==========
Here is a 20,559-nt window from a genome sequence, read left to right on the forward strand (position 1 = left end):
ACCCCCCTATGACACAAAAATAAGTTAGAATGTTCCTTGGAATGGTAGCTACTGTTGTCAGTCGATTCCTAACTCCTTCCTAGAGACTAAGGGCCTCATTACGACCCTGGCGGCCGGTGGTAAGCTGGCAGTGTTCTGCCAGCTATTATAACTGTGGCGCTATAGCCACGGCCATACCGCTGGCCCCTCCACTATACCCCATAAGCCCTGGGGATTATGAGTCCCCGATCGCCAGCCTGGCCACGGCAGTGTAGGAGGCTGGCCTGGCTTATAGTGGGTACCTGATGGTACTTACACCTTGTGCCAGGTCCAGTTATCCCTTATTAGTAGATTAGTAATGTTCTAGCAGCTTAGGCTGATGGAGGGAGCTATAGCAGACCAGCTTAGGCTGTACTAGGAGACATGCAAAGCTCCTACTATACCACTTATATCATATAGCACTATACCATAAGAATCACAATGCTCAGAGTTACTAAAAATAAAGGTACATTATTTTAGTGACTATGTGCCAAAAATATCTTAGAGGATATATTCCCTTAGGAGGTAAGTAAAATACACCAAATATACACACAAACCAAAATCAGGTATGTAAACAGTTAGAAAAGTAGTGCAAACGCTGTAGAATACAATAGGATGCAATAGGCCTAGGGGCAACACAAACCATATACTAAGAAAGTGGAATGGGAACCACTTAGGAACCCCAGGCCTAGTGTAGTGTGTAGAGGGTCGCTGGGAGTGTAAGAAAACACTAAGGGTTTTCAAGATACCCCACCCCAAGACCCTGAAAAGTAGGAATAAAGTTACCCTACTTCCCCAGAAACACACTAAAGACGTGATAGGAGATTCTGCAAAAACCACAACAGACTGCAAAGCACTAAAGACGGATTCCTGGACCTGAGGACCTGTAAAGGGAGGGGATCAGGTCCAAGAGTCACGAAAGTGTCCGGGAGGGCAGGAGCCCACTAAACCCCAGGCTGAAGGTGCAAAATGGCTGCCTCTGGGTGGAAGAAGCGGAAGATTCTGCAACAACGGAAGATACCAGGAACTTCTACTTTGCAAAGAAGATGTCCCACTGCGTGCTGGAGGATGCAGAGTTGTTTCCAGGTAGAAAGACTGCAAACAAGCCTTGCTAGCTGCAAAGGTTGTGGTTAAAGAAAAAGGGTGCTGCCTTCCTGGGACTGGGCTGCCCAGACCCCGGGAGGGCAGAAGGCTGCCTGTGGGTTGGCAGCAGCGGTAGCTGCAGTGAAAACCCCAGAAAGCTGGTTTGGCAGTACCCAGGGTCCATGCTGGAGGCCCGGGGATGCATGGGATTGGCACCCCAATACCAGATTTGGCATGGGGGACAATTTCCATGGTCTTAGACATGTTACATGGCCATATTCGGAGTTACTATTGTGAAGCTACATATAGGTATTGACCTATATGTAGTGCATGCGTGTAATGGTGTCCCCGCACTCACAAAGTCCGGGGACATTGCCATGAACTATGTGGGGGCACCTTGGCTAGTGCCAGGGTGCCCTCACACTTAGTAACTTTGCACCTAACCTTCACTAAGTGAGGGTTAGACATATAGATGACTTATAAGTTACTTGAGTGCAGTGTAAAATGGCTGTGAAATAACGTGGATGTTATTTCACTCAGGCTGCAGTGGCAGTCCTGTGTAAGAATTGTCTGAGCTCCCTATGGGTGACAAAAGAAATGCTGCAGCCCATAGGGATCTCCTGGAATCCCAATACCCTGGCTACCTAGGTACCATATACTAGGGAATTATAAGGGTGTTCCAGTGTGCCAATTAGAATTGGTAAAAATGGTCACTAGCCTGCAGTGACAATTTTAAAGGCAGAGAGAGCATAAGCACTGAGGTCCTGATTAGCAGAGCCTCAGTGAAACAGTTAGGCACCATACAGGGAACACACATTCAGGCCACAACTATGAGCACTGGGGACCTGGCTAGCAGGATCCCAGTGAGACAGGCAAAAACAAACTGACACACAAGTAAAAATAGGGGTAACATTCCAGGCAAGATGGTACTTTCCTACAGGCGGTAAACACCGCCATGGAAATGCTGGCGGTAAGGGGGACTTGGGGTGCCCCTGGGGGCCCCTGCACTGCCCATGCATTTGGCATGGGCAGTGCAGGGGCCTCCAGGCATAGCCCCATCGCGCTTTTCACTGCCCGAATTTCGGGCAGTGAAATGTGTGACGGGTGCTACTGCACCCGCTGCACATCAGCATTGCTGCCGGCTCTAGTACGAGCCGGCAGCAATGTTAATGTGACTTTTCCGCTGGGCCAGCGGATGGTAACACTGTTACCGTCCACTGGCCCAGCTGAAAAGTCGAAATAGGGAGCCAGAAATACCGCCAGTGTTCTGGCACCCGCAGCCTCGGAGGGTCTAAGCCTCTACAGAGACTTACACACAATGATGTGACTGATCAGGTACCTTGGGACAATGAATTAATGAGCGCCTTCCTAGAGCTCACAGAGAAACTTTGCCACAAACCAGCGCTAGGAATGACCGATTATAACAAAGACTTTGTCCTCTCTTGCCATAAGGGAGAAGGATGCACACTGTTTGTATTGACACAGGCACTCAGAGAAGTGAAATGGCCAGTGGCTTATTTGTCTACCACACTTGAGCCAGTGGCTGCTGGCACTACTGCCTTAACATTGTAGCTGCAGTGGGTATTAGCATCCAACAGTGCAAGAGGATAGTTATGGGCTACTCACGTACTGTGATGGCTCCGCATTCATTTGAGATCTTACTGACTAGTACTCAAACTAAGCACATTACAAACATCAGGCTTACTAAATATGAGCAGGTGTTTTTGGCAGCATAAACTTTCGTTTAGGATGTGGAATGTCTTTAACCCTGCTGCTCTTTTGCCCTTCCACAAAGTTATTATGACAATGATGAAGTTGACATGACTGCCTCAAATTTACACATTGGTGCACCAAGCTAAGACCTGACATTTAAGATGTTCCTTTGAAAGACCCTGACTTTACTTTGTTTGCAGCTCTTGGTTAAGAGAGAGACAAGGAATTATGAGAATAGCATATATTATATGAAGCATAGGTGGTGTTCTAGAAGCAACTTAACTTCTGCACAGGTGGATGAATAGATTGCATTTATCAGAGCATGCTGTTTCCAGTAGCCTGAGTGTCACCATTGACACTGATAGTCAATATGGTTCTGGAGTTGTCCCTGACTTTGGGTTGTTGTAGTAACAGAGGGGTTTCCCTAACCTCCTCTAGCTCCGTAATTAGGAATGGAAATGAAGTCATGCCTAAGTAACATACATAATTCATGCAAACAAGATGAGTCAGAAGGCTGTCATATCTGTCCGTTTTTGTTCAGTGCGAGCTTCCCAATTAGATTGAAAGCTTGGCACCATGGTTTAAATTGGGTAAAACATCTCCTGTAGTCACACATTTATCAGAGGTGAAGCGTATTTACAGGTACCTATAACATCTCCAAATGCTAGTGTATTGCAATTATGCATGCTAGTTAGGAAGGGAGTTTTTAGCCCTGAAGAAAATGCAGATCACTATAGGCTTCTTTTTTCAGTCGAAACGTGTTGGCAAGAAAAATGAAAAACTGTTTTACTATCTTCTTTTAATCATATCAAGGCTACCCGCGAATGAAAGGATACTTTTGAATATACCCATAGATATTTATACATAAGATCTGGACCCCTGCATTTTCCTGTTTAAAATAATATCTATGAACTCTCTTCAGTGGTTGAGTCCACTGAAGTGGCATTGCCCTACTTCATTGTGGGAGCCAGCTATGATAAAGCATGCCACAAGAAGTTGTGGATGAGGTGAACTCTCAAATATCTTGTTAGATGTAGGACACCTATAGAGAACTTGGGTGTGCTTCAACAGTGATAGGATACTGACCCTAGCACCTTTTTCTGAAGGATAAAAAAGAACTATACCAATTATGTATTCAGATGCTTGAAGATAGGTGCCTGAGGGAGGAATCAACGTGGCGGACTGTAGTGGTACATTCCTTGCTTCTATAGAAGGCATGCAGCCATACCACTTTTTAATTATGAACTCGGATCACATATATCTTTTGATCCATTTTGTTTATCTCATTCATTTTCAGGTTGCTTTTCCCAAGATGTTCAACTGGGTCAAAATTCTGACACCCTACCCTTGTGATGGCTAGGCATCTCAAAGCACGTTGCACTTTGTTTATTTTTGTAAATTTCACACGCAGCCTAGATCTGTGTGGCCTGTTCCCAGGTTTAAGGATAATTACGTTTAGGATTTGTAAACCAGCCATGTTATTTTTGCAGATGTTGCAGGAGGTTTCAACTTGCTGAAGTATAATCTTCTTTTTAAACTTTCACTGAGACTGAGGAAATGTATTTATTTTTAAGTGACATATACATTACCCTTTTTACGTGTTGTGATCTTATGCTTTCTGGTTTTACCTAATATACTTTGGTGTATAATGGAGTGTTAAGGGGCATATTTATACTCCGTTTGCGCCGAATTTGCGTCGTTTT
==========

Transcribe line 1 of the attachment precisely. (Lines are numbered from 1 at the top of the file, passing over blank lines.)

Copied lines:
Here is a 20,559-nt window from a genome sequence, read left to right on the forward strand (position 1 = left end):